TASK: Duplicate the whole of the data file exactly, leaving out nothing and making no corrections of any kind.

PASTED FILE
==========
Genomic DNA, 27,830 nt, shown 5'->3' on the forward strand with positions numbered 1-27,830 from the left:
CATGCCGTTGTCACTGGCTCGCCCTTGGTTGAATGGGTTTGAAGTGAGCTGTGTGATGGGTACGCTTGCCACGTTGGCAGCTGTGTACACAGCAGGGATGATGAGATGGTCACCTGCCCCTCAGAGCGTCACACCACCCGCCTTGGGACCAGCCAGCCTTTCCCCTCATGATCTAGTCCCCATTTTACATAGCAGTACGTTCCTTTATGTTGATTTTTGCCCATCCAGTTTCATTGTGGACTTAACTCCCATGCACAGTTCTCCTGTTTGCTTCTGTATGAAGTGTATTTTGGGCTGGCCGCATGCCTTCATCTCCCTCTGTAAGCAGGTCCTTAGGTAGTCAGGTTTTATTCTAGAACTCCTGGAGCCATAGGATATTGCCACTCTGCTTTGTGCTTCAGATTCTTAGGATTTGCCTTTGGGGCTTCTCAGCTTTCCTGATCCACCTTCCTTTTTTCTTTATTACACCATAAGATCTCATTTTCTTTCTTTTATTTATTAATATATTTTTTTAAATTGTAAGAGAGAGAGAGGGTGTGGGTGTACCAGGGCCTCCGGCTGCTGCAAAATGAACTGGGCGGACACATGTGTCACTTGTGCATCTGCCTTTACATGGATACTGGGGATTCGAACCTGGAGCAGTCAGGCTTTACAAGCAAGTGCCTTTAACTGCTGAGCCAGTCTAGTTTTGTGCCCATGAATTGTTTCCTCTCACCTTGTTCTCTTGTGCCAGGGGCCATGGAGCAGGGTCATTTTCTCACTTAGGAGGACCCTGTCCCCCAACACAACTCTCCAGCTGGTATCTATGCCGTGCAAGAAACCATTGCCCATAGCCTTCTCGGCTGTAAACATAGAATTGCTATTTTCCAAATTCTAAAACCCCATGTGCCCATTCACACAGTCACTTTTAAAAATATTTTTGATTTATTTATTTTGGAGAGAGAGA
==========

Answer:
Genomic DNA, 27,830 nt, shown 5'->3' on the forward strand with positions numbered 1-27,830 from the left:
CATGCCGTTGTCACTGGCTCGCCCTTGGTTGAATGGGTTTGAAGTGAGCTGTGTGATGGGTACGCTTGCCACGTTGGCAGCTGTGTACACAGCAGGGATGATGAGATGGTCACCTGCCCCTCAGAGCGTCACACCACCCGCCTTGGGACCAGCCAGCCTTTCCCCTCATGATCTAGTCCCCATTTTACATAGCAGTACGTTCCTTTATGTTGATTTTTGCCCATCCAGTTTCATTGTGGACTTAACTCCCATGCACAGTTCTCCTGTTTGCTTCTGTATGAAGTGTATTTTGGGCTGGCCGCATGCCTTCATCTCCCTCTGTAAGCAGGTCCTTAGGTAGTCAGGTTTTATTCTAGAACTCCTGGAGCCATAGGATATTGCCACTCTGCTTTGTGCTTCAGATTCTTAGGATTTGCCTTTGGGGCTTCTCAGCTTTCCTGATCCACCTTCCTTTTTTCTTTATTACACCATAAGATCTCATTTTCTTTCTTTTATTTATTAATATATTTTTTTAAATTGTAAGAGAGAGAGAGGGTGTGGGTGTACCAGGGCCTCCGGCTGCTGCAAAATGAACTGGGCGGACACATGTGTCACTTGTGCATCTGCCTTTACATGGATACTGGGGATTCGAACCTGGAGCAGTCAGGCTTTACAAGCAAGTGCCTTTAACTGCTGAGCCAGTCTAGTTTTGTGCCCATGAATTGTTTCCTCTCACCTTGTTCTCTTGTGCCAGGGGCCATGGAGCAGGGTCATTTTCTCACTTAGGAGGACCCTGTCCCCCAACACAACTCTCCAGCTGGTATCTATGCCGTGCAAGAAACCATTGCCCATAGCCTTCTCGGCTGTAAACATAGAATTGCTATTTTCCAAATTCTAAAACCCCATGTGCCCATTCACACAGTCACTTTTAAAAATATTTTTGATTTATTTATTTTGGAGAGAGAGA